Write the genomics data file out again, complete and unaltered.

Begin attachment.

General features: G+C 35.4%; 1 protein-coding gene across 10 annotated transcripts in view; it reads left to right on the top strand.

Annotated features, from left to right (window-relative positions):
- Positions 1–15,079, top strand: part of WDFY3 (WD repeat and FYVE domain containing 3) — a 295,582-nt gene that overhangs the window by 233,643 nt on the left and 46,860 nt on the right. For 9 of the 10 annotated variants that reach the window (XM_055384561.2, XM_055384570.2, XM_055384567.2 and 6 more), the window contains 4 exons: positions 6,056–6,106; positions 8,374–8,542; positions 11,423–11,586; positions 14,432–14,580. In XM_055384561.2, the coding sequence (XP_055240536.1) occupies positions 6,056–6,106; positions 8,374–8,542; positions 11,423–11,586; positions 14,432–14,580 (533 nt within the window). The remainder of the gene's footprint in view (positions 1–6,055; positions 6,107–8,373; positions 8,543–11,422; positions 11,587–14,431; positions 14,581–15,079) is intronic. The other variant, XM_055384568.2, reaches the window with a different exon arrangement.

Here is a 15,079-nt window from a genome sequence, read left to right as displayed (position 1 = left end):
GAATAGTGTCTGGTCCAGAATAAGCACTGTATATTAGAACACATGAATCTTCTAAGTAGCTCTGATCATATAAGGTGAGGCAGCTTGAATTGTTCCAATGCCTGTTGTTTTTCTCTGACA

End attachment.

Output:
General features: G+C 35.4%; 1 protein-coding gene across 10 annotated transcripts in view; it reads left to right on the top strand.

Annotated features, from left to right (window-relative positions):
- Positions 1–15,079, top strand: part of WDFY3 (WD repeat and FYVE domain containing 3) — a 295,582-nt gene that overhangs the window by 233,643 nt on the left and 46,860 nt on the right. For 9 of the 10 annotated variants that reach the window (XM_055384561.2, XM_055384570.2, XM_055384567.2 and 6 more), the window contains 4 exons: positions 6,056–6,106; positions 8,374–8,542; positions 11,423–11,586; positions 14,432–14,580. In XM_055384561.2, the coding sequence (XP_055240536.1) occupies positions 6,056–6,106; positions 8,374–8,542; positions 11,423–11,586; positions 14,432–14,580 (533 nt within the window). The remainder of the gene's footprint in view (positions 1–6,055; positions 6,107–8,373; positions 8,543–11,422; positions 11,587–14,431; positions 14,581–15,079) is intronic. The other variant, XM_055384568.2, reaches the window with a different exon arrangement.

Here is a 15,079-nt window from a genome sequence, read left to right as displayed (position 1 = left end):
GAATAGTGTCTGGTCCAGAATAAGCACTGTATATTAGAACACATGAATCTTCTAAGTAGCTCTGATCATATAAGGTGAGGCAGCTTGAATTGTTCCAATGCCTGTTGTTTTTCTCTGACA